Extra Credit: Microbial Worlds (2 February 2017)

1. PIECE 1:   Deceptive Beauty by: Ree Nancarrow (Artist) in collaboration with Debbie Clark Moderow (Writer)
I attended the art show on First Friday. I enjoyed all of the quilts that were hanging on the wall. I especially really enjoyed the fungi one that is our class background. However, since it is featured on our website, I decided to pick one of the other quilts. I selected Deceptive Beauty because as we all know, Alaska is a very unique state with all the permafrost laden soils we have here. I work as a Pathways Intern Ecologist with the USDA NRCS and we collaborate with our Soil Scientist’s in regards to vegetation found in association with certain types of soils. Our “Black Spruce Uglies,” Picea mariana, are a species well known to soils laden with permafrost. They can be found in very wet, boggy environments. They are shallow rooted trees and therefore, continue to grow even with permafrost at depth. Roughly 95% of the time, when you see black spruce growing, you will also find permafrost.
Regardless of this fact, I chose this art piece because it reminded me of how as our global temperature increases, permafrost melts and not only creates lakes, but also allows microbes to consume dead organic matter and release methane into the atmosphere. Some of those methane bubbles had been trapped in permafrost and have since been released as well. Also, in the descriptive portion, the writer states, “methane is 25 times more potent as a greenhouse gas than carbon dioxide.” (Moderow)
Yes, I feel the artist successfully embodied the concept behind the quilt. The art depicts microbes consuming dead organic matter at the bottom of a lake and releasing methane as a bi-product. On the left, there appears to be a scientist in winter gear capturing methane. There is also flame at the top of the quilt, which is accurate to say the least since methane is flammable. The black spruce uglies in the quilt have stunted growth, which is indicative of poor soil quality and permafrost presence. I would give the artist an A+ on this piece.

2. PIECE 2: Lichen by: Gail Priday
When it comes to lichen, they are complex organisms made up of symbiotic relationships between fungi, photosynthetic cyanobacteria or algae, and potentially yeast (more recently discussed). The fungi portion of the relationship provides protection for the photosynthetic components. The photosynthetic components are autotrophic, and therefore, provide food for the fungi to feed on.
The artist painted a picture with a few species of lichen on a branch, lying on the ground of a forest ecosystem. The art is a great visualization for what you can find in nature. The artist created a piece that is realistic. The contrasting colors of the piece depict how much thought and effort was put into the entire project in order to make the art as realistic as possible.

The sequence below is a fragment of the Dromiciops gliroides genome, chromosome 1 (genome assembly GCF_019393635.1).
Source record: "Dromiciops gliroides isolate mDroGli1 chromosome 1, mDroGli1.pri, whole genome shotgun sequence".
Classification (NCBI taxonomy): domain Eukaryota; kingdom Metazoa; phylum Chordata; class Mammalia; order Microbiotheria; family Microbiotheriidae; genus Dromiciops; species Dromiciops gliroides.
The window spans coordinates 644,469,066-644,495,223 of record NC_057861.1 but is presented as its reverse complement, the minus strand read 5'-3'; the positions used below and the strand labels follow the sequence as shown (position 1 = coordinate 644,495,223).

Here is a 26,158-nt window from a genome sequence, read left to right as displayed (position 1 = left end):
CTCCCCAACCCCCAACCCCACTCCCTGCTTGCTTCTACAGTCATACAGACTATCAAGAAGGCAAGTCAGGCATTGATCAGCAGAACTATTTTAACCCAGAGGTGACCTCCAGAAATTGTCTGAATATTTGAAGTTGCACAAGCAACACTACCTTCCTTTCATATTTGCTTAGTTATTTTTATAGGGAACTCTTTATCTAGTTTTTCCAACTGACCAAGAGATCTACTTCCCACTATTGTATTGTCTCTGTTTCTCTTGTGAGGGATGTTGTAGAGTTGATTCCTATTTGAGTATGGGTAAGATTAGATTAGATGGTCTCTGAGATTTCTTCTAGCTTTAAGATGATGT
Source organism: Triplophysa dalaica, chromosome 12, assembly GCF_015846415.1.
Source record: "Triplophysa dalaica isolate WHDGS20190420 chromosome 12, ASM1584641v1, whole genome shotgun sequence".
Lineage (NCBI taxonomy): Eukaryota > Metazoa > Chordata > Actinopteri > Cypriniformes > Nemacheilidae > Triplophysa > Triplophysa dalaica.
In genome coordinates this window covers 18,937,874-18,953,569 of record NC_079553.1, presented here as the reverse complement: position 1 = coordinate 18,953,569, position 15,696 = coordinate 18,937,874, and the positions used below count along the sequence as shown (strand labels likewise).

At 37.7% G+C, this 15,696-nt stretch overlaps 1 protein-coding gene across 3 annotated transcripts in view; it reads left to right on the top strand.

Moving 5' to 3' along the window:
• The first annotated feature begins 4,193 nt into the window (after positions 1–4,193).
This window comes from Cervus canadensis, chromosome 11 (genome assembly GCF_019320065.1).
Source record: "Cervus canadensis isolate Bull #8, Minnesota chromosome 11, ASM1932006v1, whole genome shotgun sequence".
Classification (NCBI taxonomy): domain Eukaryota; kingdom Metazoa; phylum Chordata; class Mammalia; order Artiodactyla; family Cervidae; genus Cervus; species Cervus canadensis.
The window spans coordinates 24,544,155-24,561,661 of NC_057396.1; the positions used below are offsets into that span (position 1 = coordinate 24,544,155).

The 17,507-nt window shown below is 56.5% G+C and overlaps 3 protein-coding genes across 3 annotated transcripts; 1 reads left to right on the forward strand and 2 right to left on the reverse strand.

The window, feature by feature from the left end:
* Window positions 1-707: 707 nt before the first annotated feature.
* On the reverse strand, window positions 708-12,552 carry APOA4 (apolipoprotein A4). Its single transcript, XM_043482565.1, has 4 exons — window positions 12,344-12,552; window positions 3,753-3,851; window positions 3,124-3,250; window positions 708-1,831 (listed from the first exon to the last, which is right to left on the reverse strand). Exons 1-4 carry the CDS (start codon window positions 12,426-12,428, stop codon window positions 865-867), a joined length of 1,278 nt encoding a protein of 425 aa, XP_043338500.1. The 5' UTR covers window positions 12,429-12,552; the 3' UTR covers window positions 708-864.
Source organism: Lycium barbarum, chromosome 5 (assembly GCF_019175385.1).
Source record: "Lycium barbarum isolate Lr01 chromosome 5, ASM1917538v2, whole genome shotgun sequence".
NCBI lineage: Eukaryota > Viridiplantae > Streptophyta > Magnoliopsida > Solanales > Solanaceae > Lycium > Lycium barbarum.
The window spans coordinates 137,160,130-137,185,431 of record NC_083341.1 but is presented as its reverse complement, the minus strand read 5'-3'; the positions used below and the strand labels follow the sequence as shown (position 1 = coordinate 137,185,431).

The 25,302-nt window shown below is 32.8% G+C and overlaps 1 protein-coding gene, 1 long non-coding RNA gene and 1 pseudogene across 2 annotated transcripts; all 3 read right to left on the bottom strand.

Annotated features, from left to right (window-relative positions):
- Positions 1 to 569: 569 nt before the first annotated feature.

In my opinion, this piece is conceptually interesting as well as aesthetically compelling. I do not feel the artist needed to improve anything. Gail appears to have depicted the vegetation in the art accurately. There appear to be some Orthelia secunda or Pyrola, possibly Linnaea borealis, Cladonia, Cladina, and a few other species. Of course, the species may vary depending on where the initial photograph or viewing occurred. Here in Alaska, we have several abundant species of lichen and other vegetation.

3. PIECE 3: Toolik Chain of Lakes by: Ree Nancarrow. Microbes 1,2, and 3 by: Charlotte Bird
The main quilt art depicts the chain of lakes that are found up in Toolik. Along the outer perimeter of the quilt, several species of vegetation are depicted. Apparently, the scientists are studying bacterioplankton. The three small quilt pieces on the right side of the quilt depict a few microbes that were collected in water column samples. The scientists discovered 5 distinct microbes whose DNA profiles do not match any known organisms, which is interesting in itself. The fact that there were five distinct microbes found in the same area indicates evolution is happening, even at the microscopic level. Microorganisms play an important role in just about every situation, to include vegetative health, and overall ecosystem health. The abundance of several microbial varieties contribute to the overall health of the Toolik Chain Ecosystem. Depending on the environment, the new species of bacteria discovered in the samples most likely evolved to maintain their long term fitness. The farther north you go, the colder it is as well, which could potentially make a few of these species psychrophiles.

4. The microbiological concept I would probably focus on if I were an artist, would be   extremophiles. Extremophiles are intriguing to me because of their ability to withstand extreme conditions. While I was in the Army, I was a Medical Food Inspection Specialist (68R) and when I first became a veteran after my EAS, I worked for the USDA Food Safety and Inspection Service as a Consumer Safety Inspector. My primary job was to ensure safe food handling and regulation compliance. Sanitation is one of the biggest hits production plants may get. Listeria can be a big problem in plants that have a lot of condensation build up. Clostridium botulinum can be another major problem in food safety if retort procedures are not followed to a T. In fact, our 9 Code of Federal Regulations is hundreds of pages thick and about 1/4 of the entire book is dedicated to regulations regarding retort.
I would like to either have created some sort of art regarding extremophiles in stained glass, or clay, or potentially even crochet.

Overall, this was a fun little exhibit to attend. The only display I found odd was the beach trash. Everything else was pretty amazing and interesting.